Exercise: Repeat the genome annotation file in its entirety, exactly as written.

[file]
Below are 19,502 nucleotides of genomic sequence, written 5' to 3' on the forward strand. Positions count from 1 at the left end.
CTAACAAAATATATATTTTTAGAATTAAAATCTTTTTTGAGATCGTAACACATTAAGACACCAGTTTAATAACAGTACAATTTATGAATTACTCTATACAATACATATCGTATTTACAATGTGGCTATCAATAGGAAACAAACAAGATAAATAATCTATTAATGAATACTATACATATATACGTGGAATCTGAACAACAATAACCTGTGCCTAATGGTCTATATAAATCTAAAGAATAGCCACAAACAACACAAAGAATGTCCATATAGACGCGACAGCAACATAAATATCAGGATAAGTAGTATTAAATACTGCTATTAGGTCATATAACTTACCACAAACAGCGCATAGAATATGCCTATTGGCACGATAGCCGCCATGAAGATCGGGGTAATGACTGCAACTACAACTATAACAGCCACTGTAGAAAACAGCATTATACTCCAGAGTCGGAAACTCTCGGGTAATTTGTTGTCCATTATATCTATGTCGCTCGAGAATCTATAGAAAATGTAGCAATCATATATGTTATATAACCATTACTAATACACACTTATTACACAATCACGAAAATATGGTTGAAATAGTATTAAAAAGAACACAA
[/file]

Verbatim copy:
Below are 19,502 nucleotides of genomic sequence, written 5' to 3' on the forward strand. Positions count from 1 at the left end.
CTAACAAAATATATATTTTTAGAATTAAAATCTTTTTTGAGATCGTAACACATTAAGACACCAGTTTAATAACAGTACAATTTATGAATTACTCTATACAATACATATCGTATTTACAATGTGGCTATCAATAGGAAACAAACAAGATAAATAATCTATTAATGAATACTATACATATATACGTGGAATCTGAACAACAATAACCTGTGCCTAATGGTCTATATAAATCTAAAGAATAGCCACAAACAACACAAAGAATGTCCATATAGACGCGACAGCAACATAAATATCAGGATAAGTAGTATTAAATACTGCTATTAGGTCATATAACTTACCACAAACAGCGCATAGAATATGCCTATTGGCACGATAGCCGCCATGAAGATCGGGGTAATGACTGCAACTACAACTATAACAGCCACTGTAGAAAACAGCATTATACTCCAGAGTCGGAAACTCTCGGGTAATTTGTTGTCCATTATATCTATGTCGCTCGAGAATCTATAGAAAATGTAGCAATCATATATGTTATATAACCATTACTAATACACACTTATTACACAATCACGAAAATATGGTTGAAATAGTATTAAAAAGAACACAA